Lisa Jacobs wins the 2013 women’s national CX championships.
The elite women’s national title was taken out by Victoria’s Lisa Jacobs, who despite claiming the 2012 National Cyclo-cross Series (NCXS), has had quite modest results this season.
2013 NCXS leader Rowena Fry took the silver medal, with Melissa Anset pocketing the bronze.
The elite men’s event loomed on paper as a very even field, and that is exactly how it unfolded, with six different race leaders at various stages during the hour-long event – Garry Milburn, Sid Taberlay, Paul Van Der Ploeg, Peter Hatton, Adrian Jackson and Allan Iacuone.
Iacuone forged clear of his rivals in the final 15 minutes of racing to record a comprehensive victory which gave the Victorian his second Australian title after claiming the Australian road title in 1994.
Second place was taken by a very gallant Adrian Jackson and third to Nick Both who charged through the field in the final stages.
Follow the links for full results from the inaugural men’s and women’s Australian national CX championships. Stay posted for more from the CX nationals soon. Text via AFP.
The Eneco Tour begins tonight and over the next seven days the riders will contest six road stages and an individual time trial.
Click here to see the parcours for the 2013 Eneco Tour and click here to see the startlist, which includes the likes of Bradley Wiggins, Marcel Kittel, Andrei Greipel, Philippe Gilbert and Sylvain Chavanel.
The Orica-GreenEDGE family is set to welcome two late-season stagiaires with Australian Amy Cure joining the women’s team as a trainee at the Giro della Toscana, and Korean rider Jiyong Kang rounding out the men’s team at the Tour of Alberta.
The stagiaire opportunity for Cure comes following a solid string of results, which caught the attention of ORICA-AIS directors.
“We have been watching Amy develop during her last few years with the Australian National team,” said Sports Director Dave McPartland. “She is certainly a promising young talent coming through.”
While most noted for her results on the track, Cure has dedicated much of the 2013 season to developing a career as a road rider. Results have come quickly for the 20-year-old Tasmanian, with overall wins in the Adelaide Tour and the Czech Tour de Feminin-Krasna Lipa. Cure also took home the amateur rider jersey at the recent Thüringen Rundfahrt.
The 25-year-old Jiyong Kang, who has been racing for just three years, has emerged from the burgeoning Korean cycling scene. After picking up some strong results on the national calendar, Kang has spent the past two seasons racing the Belgian amateur scene.
“The Korean Cycling Federation have recommended Jiyong to us,” said General Manager Shayne Bannan. “Korean Cyclists have made good progression on the world scene on the track. With the announcement of this traineeship, ORICA-GreenEDGE is proud to play a role in the development of Korean cycling on the road.”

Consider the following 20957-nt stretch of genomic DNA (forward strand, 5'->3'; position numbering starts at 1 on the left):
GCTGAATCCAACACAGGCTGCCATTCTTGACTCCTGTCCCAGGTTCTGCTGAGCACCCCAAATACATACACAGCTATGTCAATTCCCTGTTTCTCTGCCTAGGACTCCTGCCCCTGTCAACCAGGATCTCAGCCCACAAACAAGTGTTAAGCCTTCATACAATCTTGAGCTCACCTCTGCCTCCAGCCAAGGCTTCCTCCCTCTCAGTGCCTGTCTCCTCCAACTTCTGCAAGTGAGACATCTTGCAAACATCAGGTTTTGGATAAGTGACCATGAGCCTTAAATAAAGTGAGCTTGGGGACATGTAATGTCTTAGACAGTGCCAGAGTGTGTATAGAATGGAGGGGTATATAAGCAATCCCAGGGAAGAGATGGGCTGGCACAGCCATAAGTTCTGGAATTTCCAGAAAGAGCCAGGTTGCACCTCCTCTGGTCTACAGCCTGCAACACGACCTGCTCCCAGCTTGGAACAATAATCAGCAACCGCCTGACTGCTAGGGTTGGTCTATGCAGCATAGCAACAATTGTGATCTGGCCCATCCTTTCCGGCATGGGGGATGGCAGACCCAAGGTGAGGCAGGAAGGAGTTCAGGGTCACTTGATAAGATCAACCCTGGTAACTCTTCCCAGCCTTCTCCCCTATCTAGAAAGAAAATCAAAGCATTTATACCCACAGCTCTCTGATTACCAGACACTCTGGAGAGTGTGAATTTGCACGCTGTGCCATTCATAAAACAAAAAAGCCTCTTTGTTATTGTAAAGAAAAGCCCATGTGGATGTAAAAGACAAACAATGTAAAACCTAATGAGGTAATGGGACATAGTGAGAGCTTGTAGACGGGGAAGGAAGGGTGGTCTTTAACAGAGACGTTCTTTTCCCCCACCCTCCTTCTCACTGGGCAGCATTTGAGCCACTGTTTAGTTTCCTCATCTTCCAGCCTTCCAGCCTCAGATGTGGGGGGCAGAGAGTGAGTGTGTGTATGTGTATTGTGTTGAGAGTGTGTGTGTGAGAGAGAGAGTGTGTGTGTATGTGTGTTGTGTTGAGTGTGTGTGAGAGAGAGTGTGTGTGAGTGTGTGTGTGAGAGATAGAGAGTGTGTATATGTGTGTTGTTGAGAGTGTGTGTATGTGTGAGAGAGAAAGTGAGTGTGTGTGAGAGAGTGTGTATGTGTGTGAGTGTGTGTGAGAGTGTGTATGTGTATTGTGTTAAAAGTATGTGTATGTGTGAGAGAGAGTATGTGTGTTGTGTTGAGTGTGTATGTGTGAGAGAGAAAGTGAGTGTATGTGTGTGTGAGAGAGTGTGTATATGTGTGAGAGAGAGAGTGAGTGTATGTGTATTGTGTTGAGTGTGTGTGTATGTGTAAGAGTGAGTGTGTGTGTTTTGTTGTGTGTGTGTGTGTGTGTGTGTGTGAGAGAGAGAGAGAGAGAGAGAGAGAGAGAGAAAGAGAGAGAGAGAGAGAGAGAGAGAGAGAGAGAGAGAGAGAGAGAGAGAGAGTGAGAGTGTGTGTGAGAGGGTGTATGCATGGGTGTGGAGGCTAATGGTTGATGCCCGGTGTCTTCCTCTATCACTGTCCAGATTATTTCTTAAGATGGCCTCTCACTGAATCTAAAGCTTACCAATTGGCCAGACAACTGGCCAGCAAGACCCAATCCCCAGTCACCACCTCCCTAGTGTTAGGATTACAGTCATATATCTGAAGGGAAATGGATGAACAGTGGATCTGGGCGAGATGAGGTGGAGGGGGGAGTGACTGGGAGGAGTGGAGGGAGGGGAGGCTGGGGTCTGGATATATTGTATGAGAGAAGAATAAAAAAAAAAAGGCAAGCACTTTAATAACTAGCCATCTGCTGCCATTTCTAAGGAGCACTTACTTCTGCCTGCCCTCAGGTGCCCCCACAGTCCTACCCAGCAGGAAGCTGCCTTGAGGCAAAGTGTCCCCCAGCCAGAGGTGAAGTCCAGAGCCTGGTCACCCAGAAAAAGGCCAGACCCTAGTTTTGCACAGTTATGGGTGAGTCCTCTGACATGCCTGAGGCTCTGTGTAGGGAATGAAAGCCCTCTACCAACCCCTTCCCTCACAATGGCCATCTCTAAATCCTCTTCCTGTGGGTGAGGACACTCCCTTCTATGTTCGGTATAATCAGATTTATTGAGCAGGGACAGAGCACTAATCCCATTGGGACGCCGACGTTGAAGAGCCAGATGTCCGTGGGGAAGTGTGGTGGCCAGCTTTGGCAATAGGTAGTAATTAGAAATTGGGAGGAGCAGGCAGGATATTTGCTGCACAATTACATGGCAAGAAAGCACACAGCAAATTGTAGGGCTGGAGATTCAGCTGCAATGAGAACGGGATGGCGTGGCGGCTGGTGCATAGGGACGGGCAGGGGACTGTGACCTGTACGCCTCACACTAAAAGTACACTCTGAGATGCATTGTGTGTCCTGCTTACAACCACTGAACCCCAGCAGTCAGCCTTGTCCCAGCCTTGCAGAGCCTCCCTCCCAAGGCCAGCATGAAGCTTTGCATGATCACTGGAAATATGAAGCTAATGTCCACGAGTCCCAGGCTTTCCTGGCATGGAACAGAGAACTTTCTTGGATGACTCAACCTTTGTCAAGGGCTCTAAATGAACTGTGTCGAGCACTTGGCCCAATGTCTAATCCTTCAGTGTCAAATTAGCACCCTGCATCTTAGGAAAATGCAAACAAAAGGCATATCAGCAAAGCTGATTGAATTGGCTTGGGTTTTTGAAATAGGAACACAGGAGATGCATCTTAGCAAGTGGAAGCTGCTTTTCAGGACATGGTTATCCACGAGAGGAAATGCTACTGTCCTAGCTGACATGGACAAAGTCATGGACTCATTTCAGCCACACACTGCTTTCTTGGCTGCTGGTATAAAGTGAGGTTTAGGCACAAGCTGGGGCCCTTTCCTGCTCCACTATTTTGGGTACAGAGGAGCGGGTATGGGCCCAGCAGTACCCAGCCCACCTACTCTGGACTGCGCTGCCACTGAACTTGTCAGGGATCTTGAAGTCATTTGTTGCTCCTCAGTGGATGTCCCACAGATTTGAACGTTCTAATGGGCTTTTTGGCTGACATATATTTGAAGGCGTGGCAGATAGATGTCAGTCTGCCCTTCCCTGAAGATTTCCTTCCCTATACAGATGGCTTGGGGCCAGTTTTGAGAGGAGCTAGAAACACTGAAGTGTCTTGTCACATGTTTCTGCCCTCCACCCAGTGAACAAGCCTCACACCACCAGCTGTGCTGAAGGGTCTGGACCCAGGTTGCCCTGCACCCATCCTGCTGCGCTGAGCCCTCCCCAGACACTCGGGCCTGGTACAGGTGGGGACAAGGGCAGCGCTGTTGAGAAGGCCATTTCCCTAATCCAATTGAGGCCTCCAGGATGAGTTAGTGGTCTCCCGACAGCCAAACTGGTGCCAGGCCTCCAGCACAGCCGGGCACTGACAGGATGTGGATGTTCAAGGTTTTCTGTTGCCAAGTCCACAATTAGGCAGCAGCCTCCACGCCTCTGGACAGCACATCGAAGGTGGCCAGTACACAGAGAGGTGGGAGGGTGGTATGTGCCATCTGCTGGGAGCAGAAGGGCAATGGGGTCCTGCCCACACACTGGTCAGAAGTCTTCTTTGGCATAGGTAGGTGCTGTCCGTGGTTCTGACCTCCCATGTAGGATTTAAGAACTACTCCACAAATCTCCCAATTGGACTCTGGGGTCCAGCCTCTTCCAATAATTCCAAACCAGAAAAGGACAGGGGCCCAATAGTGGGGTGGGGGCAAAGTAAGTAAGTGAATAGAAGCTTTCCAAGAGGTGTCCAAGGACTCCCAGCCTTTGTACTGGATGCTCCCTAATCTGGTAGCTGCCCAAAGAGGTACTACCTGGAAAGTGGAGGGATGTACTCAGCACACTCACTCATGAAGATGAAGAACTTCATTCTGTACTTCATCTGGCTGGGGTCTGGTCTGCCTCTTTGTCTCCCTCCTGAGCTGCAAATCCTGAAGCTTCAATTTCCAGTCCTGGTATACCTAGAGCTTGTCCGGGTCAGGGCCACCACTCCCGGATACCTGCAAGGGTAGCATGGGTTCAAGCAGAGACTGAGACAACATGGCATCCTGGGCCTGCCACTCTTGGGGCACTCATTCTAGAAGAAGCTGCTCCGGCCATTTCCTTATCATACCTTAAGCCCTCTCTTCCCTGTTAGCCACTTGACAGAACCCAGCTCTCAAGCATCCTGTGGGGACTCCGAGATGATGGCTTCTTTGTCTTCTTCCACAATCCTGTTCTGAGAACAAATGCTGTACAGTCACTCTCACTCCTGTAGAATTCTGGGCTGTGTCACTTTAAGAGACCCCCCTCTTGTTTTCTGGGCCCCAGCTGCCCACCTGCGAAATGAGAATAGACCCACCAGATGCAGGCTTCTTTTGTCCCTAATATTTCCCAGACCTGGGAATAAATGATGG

Tipped as a rider with all-rounder characteristics, Kang will line up in Alberta with the role of team helper. Kang is the second stagiaire for ORICA-GreenEDGE with Damien Howson currently racing at Tour of Utah.
Text via Orica-GreenEDGE press release.
Tyler Hamilton has faced his fair share of criticism since revelations about his doping emerged, including at a function he was speaking at in Perth late last week.
Former British Tour de France rider Bob Addy, who rode the Tour in 1968, said to Hamilton “You’re getting paid to be a liar and a cheater here today.”
Addy claimed he was forced out of the sport because he refused to dope, before suggesting Hamilton was profiting from his decision to dope for more than a decade.
“He [Addy] was one of the guys who got burned, I guess,” Hamilton said. “He should be angry and he has every reason to be angry.
“I’ve made mistakes but I’m trying to right the ship. The only thing I can do is tell the truth and talk about it and try to encourage others to tell the truth.”
Hamilton is on an international speaking tour dubbed the Tour de Truth, and is calling for changes to the sport to make it easier for cyclists to come forward and reveal the truth about the sport’s murky past.
Click here to read more.
This article on The Guardian’s website late last week posed the question: what is Australia’s best city for cycling? The authors concluded that Melbourne and Adelaide are probably the main contenders, but that Sydney and Darwin are definitely improving.
What do you think?
And here’s something pretty great: first-time Leadville 100 rider Rick Bucher and Julie Bass took a break during the 100-mile mountain bike race in Colorado on Saturday to get married at the summit of the famous Columbine climb.
Bucher said afterwards:
“One day Julie said, ‘What do you think about getting married in Leadville?’. I said, “That’d be nice,’ and she said, “How about on top of Columbine?’. That was one of the coolest things I ever heard, so we moved forward with the plan.”
The “bicycle” in this video doesn’t even look remotely safe but the video is pretty great.
And for some more craziness, check out this video showing how they put the bike together.
If you’ve followed the Rocacorba at all in the past few months you’ll know we’re quite partial to the odd MTB video. This one from Pinkbike, shot at Whistler, Canada didn’t disappoint.
For more information and some photos, check out this page.
And finally this morning, here are a few things you might have missed: